LOS ANGELES – The Scorpion King ruled the box office for a second straight weekend with $17.6 million, but its reign is about to end with the arrival of another hero that's part man, part bug.
One of the most hotly awaited comic-book adaptations ever, Spider-Man opens next weekend and is expected to put an early spin on the summer blockbuster season.
"This is one of the most anticipated movies of the year," said Paul Dergarabedian, president of box-office tracker Exhibitor Relations. "It's a total summer movie. It's exactly what people want in summer."
Scorpion King distributor Universal wisely chose to slip its action flick into the lineup two weeks ahead of Spider-Man. Starring pro wrestler The Rock in a spinoff of The Mummy franchise, The Scorpion King debuted with $36.1 million last weekend, a record for a film opening in April.
The movie has taken in $60.8 million in its first 10 days.
"We gave ourselves two full weeks with a lot of visibility and no real competition out there," said Nikki Rocco, head of distribution for Universal. "It turns out to have been a very successful strategy."
The thriller Changing Lanes held the No. 2 spot for the second straight weekend with $9 million, pushing its 17-day total to $44.6 million.
This weekend's main new films had weak debuts.
The romantic comedy Life or Something Like It, starring Angelina Jolie as a shallow TV journalist coping with a street soothsayer's prediction that she's about to die, opened in third place with $6.65 million.
Jason X, a sci-fi update of the Friday the 13th horror franchise, premiered at No. 4 with $6.5 million.
Playing in 2,606 theaters, Life or Something Like It averaged an anemic $2,552 a cinema, compared with $5,103 in 3,449 theaters for The Scorpion King. Jason X averaged $3,461 in 1,878 theaters.
Box-office receipts for slasher films tend to tumble steeply after opening weekend because the hardcore horror crowd already has come and gone. Life or Something Like It might hold up better because its largely female audience gave it good grades and competition is scarce for movies about women, said Rick Myerson, general sales manager for 20th Century Fox, which distributed the film.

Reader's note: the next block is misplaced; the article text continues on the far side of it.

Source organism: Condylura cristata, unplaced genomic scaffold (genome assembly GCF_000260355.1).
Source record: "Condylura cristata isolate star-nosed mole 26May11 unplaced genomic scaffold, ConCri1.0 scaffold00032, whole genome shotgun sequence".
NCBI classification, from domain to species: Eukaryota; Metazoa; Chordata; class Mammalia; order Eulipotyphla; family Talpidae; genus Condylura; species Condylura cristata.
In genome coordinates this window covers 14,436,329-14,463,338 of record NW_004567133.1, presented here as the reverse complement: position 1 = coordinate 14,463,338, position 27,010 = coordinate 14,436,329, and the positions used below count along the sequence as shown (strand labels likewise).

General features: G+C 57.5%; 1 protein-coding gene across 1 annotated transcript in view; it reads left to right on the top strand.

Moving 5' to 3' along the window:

The overall box-office rose for the 11th straight weekend. The top 12 movies grossed $69.8 million, up 27 percent from the same weekend last year.
Domestic movie revenues are running 15 to 16 percent ahead of the pace last year, when Hollywood had a record annual total of $8.4 billion.
In limited release, Val Kilmer's thriller The Salton Sea opened strongly, grossing $175,000 at 15 theaters for a healthy $11,667 average. Kilmer plays a jazz trumpeter on Los Angeles' mean streets seeking revenge for his wife's murder.
The documentary Dogtown and Z-Boys, a film-festival hit about the birth of extreme skateboarding in the 1970s, debuted in 20 theaters with $111,170 for a $5,559 average.
Estimated ticket sales for Friday through Sunday at North American theaters, according to Exhibitor Relations Co. Inc. Final figures will be released Monday.
1. The Scorpion King, $17.6 million.
2. Changing Lanes, $9 million.
3. Life or Something Like It, $6.65 million.
4. Jason X, $6.5 million.
5. Murder by Numbers, $6.3 million.
6. The Rookie, $5.4 million.
7. Ice Age, $4.6 million.
8. Panic Room, $4.2 million.
9. High Crimes, $3 million.
10. The Sweetest Thing, $2.9 million.